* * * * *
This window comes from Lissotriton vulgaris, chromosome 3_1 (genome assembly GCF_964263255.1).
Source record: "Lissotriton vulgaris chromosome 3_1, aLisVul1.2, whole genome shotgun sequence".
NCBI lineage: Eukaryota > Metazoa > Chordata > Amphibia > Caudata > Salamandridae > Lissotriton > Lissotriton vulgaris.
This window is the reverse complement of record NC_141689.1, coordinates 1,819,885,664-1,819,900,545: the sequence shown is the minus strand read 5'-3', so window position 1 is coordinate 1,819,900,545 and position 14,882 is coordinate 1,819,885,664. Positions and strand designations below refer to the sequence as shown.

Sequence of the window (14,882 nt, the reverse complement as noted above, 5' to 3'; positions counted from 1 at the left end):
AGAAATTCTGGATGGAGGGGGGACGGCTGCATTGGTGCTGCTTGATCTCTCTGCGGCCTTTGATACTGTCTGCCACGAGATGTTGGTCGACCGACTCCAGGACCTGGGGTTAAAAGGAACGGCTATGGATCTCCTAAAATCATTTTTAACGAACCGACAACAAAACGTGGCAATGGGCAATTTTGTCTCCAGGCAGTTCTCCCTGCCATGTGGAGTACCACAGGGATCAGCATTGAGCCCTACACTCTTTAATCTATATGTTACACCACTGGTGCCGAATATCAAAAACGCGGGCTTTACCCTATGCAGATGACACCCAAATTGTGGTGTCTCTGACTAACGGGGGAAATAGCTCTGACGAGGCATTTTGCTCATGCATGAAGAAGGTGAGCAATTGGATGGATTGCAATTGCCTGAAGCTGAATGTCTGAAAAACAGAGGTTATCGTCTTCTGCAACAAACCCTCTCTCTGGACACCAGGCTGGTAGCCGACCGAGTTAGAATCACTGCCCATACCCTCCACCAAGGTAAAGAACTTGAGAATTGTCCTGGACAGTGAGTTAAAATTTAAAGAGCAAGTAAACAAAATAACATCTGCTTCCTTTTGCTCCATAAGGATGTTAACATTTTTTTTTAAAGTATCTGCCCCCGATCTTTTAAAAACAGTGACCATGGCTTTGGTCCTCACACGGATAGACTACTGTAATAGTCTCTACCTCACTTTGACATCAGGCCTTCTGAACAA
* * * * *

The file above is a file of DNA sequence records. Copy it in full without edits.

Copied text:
This window comes from Lissotriton vulgaris, chromosome 3_1 (genome assembly GCF_964263255.1).
Source record: "Lissotriton vulgaris chromosome 3_1, aLisVul1.2, whole genome shotgun sequence".
NCBI lineage: Eukaryota > Metazoa > Chordata > Amphibia > Caudata > Salamandridae > Lissotriton > Lissotriton vulgaris.
This window is the reverse complement of record NC_141689.1, coordinates 1,819,885,664-1,819,900,545: the sequence shown is the minus strand read 5'-3', so window position 1 is coordinate 1,819,900,545 and position 14,882 is coordinate 1,819,885,664. Positions and strand designations below refer to the sequence as shown.

Sequence of the window (14,882 nt, the reverse complement as noted above, 5' to 3'; positions counted from 1 at the left end):
AGAAATTCTGGATGGAGGGGGGACGGCTGCATTGGTGCTGCTTGATCTCTCTGCGGCCTTTGATACTGTCTGCCACGAGATGTTGGTCGACCGACTCCAGGACCTGGGGTTAAAAGGAACGGCTATGGATCTCCTAAAATCATTTTTAACGAACCGACAACAAAACGTGGCAATGGGCAATTTTGTCTCCAGGCAGTTCTCCCTGCCATGTGGAGTACCACAGGGATCAGCATTGAGCCCTACACTCTTTAATCTATATGTTACACCACTGGTGCCGAATATCAAAAACGCGGGCTTTACCCTATGCAGATGACACCCAAATTGTGGTGTCTCTGACTAACGGGGGAAATAGCTCTGACGAGGCATTTTGCTCATGCATGAAGAAGGTGAGCAATTGGATGGATTGCAATTGCCTGAAGCTGAATGTCTGAAAAACAGAGGTTATCGTCTTCTGCAACAAACCCTCTCTCTGGACACCAGGCTGGTAGCCGACCGAGTTAGAATCACTGCCCATACCCTCCACCAAGGTAAAGAACTTGAGAATTGTCCTGGACAGTGAGTTAAAATTTAAAGAGCAAGTAAACAAAATAACATCTGCTTCCTTTTGCTCCATAAGGATGTTAACATTTTTTTTTAAAGTATCTGCCCCCGATCTTTTAAAAACAGTGACCATGGCTTTGGTCCTCACACGGATAGACTACTGTAATAGTCTCTACCTCACTTTGACATCAGGCCTTCTGAACAA